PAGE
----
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There is a lot of work needed to help restore the habitat ravaged by last summer’s Evans Canyon fire, and local organizations are standing by to do what they can to pitch in.

Volunteers with the Kittitas County Field and Stream Club and the Kittitas Environmental Education Network spent time in early November reseeding an area of land in the Umtanum Canyon area, treating approximately three acres of bottomlands with 55 pounds of seed donated from the Conservation Northwest. KCFS board member Deb Essman said November’s effort was spearheaded by KEEN member Adrian Slade, and the group began their efforts by using mechanical spreaders before switching to spreading the seed by hand.

“We were very careful,” she said. “Luckily, the conditions were good. It was wet and we had some rain. We had some snow afterward, which was great. Hopefully, it will just sit there dormant until spring.”

Essman said the seed used is a mix of native wild grasses produced by a company out of Moses Lake, and that planting the species that are native to the area help retain wildlife that will inevitably return to the canyon over the coming year, as they are used to foraging on those specific grasses. If the seeds hold and the grasses re-establish, Essman said work will still need to be done to help shrub-steppe species like sagebrush return to the burnt area.

“It’s fun to do,” she said. “We can do the bottoms. We can walk and spread seed, but a lot of the sagebrush and bitterbrush burnt up. That is not only iconic, but also very important feed for mule deer, bighorn sheep and sage grouse. We’ve lost a lot of shrub steppe that is really difficult to establish.”

Although the slower-growing plant species will take time to reestablish, Essman said she is confident that the riparian areas where species like aspen and chokecherry grow will regrow vigorously come spring. She said the riparian areas were also aided in the fire by having the barrier of the railroad tracks that run through the Yakima River canyon, and many of those areas survived the burn.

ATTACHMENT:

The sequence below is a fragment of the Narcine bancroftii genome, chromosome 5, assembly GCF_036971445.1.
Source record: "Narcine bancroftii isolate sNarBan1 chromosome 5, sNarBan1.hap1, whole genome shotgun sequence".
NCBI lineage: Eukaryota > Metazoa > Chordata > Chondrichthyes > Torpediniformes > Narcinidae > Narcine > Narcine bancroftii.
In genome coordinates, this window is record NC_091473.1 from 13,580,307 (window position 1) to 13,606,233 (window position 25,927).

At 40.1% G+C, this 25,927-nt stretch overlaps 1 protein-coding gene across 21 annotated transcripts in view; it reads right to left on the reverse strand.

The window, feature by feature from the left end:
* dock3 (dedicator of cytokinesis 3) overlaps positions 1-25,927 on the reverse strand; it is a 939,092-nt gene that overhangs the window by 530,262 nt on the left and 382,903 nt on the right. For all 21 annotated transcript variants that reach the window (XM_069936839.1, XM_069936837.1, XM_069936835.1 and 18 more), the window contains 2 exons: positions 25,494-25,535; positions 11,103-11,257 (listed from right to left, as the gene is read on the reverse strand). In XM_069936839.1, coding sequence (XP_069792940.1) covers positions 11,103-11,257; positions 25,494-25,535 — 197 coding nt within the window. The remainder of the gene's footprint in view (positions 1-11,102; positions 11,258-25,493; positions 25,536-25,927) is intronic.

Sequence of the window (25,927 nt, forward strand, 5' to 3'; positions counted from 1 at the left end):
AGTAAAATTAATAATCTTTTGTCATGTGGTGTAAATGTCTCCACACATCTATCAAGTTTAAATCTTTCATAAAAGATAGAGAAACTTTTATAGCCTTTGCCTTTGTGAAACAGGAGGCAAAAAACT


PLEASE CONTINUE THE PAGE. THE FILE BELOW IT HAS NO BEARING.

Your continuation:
“The resprout pretty quickly,” she said. “It will come back.”

LOOKING AHEAD

Essman, who has been recreating in the burnt areas for decades and leads bird hikes in the canyon during the spring, said she visited the area as soon as the road through the canyon reopened to see the extent of the damage.

“It was heartbreaking to see all of that habitat,” she said. “It was just scorched earth. I just stood there and cried. It was really sad.”

There are glimmers of hope in the terrain, however. A week before November’s reseeding trip, Essman said she visited an old homestead area that had apple trees that survived. A group of deer had found them and were snacking on the apples, which provided her with the relief that they would survive on what is left for now.

“Deer are browsers, and they depend on the sagebrush and bitterbrush,” she said. “Whatever we can do to help wildlife, even if it is a little piece, you just feel like it’s a start.”

Essman said KCFS is prepared to help reseed another 90 acres in the Durr Road and Umtanum Falls areas, but they are waiting for word on whether the Washington Department of Fish and Wildlife are able to muster the funds needed to treat the rest of the burned areas in the Wenas Wildlife Area via helicopter. The project is cost-prohibitive, however, with Essman estimating it costing almost $2 million to complete.

“That’s a hard thing to budget for if you’re a state agency,” she said. “Right now, we’re on hold.”

If they get the go ahead, Essman said they will put out a call for volunteers to help spread the seed.

“We are really hoping that they are able to find the emergency funds to spread the seed by helicopter,” she said. “Even if we do all the bottoms, all those low-lying areas, if we have a big snow and a spring runoff, all that soil on the hillsides is going to come down in one big swoosh. It really is important. If we got every single person out hand spreading seed, it would still be a drop in the bucket.”

Even though it may be a drop in the bucket, Essman said the feeling of accomplishment the group felt from seeing their seed on the ground and the hope that it will establish itself come spring makes every minute of being out there worth it.

“Every acre helps,” she said.

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